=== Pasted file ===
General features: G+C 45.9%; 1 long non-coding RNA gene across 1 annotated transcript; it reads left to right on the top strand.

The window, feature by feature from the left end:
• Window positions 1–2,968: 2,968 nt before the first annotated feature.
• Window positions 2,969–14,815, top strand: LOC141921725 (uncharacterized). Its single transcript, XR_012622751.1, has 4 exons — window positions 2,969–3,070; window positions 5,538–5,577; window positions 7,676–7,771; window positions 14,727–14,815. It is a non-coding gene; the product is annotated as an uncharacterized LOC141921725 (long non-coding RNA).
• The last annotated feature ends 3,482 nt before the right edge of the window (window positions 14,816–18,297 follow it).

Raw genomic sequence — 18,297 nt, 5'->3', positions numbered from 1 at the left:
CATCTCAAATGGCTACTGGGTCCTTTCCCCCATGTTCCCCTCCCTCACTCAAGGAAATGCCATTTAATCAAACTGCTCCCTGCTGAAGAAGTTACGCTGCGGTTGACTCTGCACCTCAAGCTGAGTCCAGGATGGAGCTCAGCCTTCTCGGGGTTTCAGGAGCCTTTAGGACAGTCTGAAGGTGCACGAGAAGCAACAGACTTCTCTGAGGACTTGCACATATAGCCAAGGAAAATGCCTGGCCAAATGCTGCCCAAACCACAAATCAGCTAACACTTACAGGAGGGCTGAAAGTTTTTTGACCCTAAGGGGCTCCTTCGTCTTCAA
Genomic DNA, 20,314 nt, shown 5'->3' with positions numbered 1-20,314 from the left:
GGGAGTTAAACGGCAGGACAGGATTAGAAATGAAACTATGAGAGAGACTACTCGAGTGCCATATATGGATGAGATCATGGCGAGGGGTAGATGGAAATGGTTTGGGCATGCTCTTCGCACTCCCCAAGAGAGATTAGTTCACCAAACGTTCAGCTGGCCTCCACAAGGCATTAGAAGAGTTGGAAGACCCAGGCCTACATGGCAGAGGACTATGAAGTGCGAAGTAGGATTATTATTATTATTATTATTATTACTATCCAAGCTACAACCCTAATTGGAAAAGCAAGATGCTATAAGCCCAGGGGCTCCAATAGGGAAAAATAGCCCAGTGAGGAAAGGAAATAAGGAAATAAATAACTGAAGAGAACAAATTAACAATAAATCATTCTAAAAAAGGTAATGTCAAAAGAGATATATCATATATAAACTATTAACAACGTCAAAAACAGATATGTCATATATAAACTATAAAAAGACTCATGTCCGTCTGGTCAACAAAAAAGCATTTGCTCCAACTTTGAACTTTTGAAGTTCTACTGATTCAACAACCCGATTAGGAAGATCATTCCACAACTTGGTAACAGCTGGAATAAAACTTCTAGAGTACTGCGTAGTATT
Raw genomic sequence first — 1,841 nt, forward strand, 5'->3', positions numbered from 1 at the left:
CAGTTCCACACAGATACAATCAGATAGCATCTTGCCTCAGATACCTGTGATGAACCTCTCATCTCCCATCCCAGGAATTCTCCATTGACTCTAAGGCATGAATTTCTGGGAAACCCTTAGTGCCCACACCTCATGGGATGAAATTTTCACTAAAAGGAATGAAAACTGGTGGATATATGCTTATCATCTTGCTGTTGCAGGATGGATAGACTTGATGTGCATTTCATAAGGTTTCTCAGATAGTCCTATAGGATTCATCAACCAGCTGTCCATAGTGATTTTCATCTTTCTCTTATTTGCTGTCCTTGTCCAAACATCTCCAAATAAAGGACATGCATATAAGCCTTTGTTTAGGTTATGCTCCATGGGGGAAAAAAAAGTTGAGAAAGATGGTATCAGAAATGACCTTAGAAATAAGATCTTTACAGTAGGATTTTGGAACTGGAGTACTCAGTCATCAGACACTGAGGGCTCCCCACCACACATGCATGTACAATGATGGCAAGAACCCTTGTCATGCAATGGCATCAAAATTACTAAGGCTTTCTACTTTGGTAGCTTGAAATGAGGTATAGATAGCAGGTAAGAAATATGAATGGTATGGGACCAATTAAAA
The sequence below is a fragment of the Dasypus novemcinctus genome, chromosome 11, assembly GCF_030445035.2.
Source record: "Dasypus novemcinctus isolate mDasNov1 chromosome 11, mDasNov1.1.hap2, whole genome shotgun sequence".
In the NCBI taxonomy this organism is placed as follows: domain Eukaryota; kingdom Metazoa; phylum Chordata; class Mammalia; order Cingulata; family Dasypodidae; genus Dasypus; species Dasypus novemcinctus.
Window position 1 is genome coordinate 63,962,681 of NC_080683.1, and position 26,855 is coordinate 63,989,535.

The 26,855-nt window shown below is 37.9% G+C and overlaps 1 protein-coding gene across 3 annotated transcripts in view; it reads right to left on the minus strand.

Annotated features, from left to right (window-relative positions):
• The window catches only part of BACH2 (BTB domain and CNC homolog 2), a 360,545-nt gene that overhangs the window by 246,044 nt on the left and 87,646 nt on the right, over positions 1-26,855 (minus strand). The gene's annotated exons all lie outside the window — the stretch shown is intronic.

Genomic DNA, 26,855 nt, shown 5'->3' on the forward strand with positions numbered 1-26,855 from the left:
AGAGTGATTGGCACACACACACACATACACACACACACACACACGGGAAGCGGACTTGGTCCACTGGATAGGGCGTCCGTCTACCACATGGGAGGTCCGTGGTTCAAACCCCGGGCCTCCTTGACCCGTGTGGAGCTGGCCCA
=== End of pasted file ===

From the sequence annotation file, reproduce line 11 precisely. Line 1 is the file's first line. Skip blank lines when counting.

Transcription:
CAGTTCCACACAGATACAATCAGATAGCATCTTGCCTCAGATACCTGTGATGAACCTCTCATCTCCCATCCCAGGAATTCTCCATTGACTCTAAGGCATGAATTTCTGGGAAACCCTTAGTGCCCACACCTCATGGGATGAAATTTTCACTAAAAGGAATGAAAACTGGTGGATATATGCTTATCATCTTGCTGTTGCAGGATGGATAGACTTGATGTGCATTTCATAAGGTTTCTCAGATAGTCCTATAGGATTCATCAACCAGCTGTCCATAGTGATTTTCATCTTTCTCTTATTTGCTGTCCTTGTCCAAACATCTCCAAATAAAGGACATGCATATAAGCCTTTGTTTAGGTTATGCTCCATGGGGGAAAAAAAAGTTGAGAAAGATGGTATCAGAAATGACCTTAGAAATAAGATCTTTACAGTAGGATTTTGGAACTGGAGTACTCAGTCATCAGACACTGAGGGCTCCCCACCACACATGCATGTACAATGATGGCAAGAACCCTTGTCATGCAATGGCATCAAAATTACTAAGGCTTTCTACTTTGGTAGCTTGAAATGAGGTATAGATAGCAGGTAAGAAATATGAATGGTATGGGACCAATTAAAA